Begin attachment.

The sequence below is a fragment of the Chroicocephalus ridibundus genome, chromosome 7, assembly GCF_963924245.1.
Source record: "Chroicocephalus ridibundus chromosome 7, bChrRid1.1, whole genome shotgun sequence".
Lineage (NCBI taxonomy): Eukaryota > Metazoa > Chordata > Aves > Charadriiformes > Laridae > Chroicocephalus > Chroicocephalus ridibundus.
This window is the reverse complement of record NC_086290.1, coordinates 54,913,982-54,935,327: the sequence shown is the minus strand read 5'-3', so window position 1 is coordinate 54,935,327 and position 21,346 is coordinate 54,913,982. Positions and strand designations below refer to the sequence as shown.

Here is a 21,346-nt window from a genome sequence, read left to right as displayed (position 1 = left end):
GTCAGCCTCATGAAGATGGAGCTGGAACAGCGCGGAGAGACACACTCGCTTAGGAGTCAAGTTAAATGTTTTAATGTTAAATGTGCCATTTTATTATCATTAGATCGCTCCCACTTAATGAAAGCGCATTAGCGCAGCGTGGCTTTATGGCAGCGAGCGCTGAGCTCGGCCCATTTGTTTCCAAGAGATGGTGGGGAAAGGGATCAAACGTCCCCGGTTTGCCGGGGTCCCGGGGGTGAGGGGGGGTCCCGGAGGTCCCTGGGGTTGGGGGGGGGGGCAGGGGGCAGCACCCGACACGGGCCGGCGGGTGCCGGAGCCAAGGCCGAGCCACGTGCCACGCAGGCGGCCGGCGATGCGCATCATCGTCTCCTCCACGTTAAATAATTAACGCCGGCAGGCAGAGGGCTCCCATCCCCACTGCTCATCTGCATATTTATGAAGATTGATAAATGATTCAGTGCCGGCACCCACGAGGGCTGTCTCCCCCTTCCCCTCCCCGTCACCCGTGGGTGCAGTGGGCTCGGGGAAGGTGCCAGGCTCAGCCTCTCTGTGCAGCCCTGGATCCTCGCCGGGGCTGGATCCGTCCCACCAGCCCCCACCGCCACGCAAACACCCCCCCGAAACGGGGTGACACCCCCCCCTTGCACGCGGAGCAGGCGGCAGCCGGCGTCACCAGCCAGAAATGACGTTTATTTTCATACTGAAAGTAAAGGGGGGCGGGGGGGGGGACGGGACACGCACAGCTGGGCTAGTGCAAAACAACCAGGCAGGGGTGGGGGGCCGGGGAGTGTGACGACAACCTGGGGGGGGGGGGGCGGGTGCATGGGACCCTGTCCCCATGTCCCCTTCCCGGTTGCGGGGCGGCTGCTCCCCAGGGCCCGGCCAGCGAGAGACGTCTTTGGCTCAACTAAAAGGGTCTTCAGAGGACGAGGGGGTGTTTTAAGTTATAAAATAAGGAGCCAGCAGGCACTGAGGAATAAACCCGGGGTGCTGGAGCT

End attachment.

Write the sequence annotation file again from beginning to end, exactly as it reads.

The sequence below is a fragment of the Chroicocephalus ridibundus genome, chromosome 7, assembly GCF_963924245.1.
Source record: "Chroicocephalus ridibundus chromosome 7, bChrRid1.1, whole genome shotgun sequence".
Lineage (NCBI taxonomy): Eukaryota > Metazoa > Chordata > Aves > Charadriiformes > Laridae > Chroicocephalus > Chroicocephalus ridibundus.
This window is the reverse complement of record NC_086290.1, coordinates 54,913,982-54,935,327: the sequence shown is the minus strand read 5'-3', so window position 1 is coordinate 54,935,327 and position 21,346 is coordinate 54,913,982. Positions and strand designations below refer to the sequence as shown.

Here is a 21,346-nt window from a genome sequence, read left to right as displayed (position 1 = left end):
GTCAGCCTCATGAAGATGGAGCTGGAACAGCGCGGAGAGACACACTCGCTTAGGAGTCAAGTTAAATGTTTTAATGTTAAATGTGCCATTTTATTATCATTAGATCGCTCCCACTTAATGAAAGCGCATTAGCGCAGCGTGGCTTTATGGCAGCGAGCGCTGAGCTCGGCCCATTTGTTTCCAAGAGATGGTGGGGAAAGGGATCAAACGTCCCCGGTTTGCCGGGGTCCCGGGGGTGAGGGGGGGTCCCGGAGGTCCCTGGGGTTGGGGGGGGGGGCAGGGGGCAGCACCCGACACGGGCCGGCGGGTGCCGGAGCCAAGGCCGAGCCACGTGCCACGCAGGCGGCCGGCGATGCGCATCATCGTCTCCTCCACGTTAAATAATTAACGCCGGCAGGCAGAGGGCTCCCATCCCCACTGCTCATCTGCATATTTATGAAGATTGATAAATGATTCAGTGCCGGCACCCACGAGGGCTGTCTCCCCCTTCCCCTCCCCGTCACCCGTGGGTGCAGTGGGCTCGGGGAAGGTGCCAGGCTCAGCCTCTCTGTGCAGCCCTGGATCCTCGCCGGGGCTGGATCCGTCCCACCAGCCCCCACCGCCACGCAAACACCCCCCCGAAACGGGGTGACACCCCCCCCTTGCACGCGGAGCAGGCGGCAGCCGGCGTCACCAGCCAGAAATGACGTTTATTTTCATACTGAAAGTAAAGGGGGGCGGGGGGGGGGACGGGACACGCACAGCTGGGCTAGTGCAAAACAACCAGGCAGGGGTGGGGGGCCGGGGAGTGTGACGACAACCTGGGGGGGGGGGGGCGGGTGCATGGGACCCTGTCCCCATGTCCCCTTCCCGGTTGCGGGGCGGCTGCTCCCCAGGGCCCGGCCAGCGAGAGACGTCTTTGGCTCAACTAAAAGGGTCTTCAGAGGACGAGGGGGTGTTTTAAGTTATAAAATAAGGAGCCAGCAGGCACTGAGGAATAAACCCGGGGTGCTGGAGCT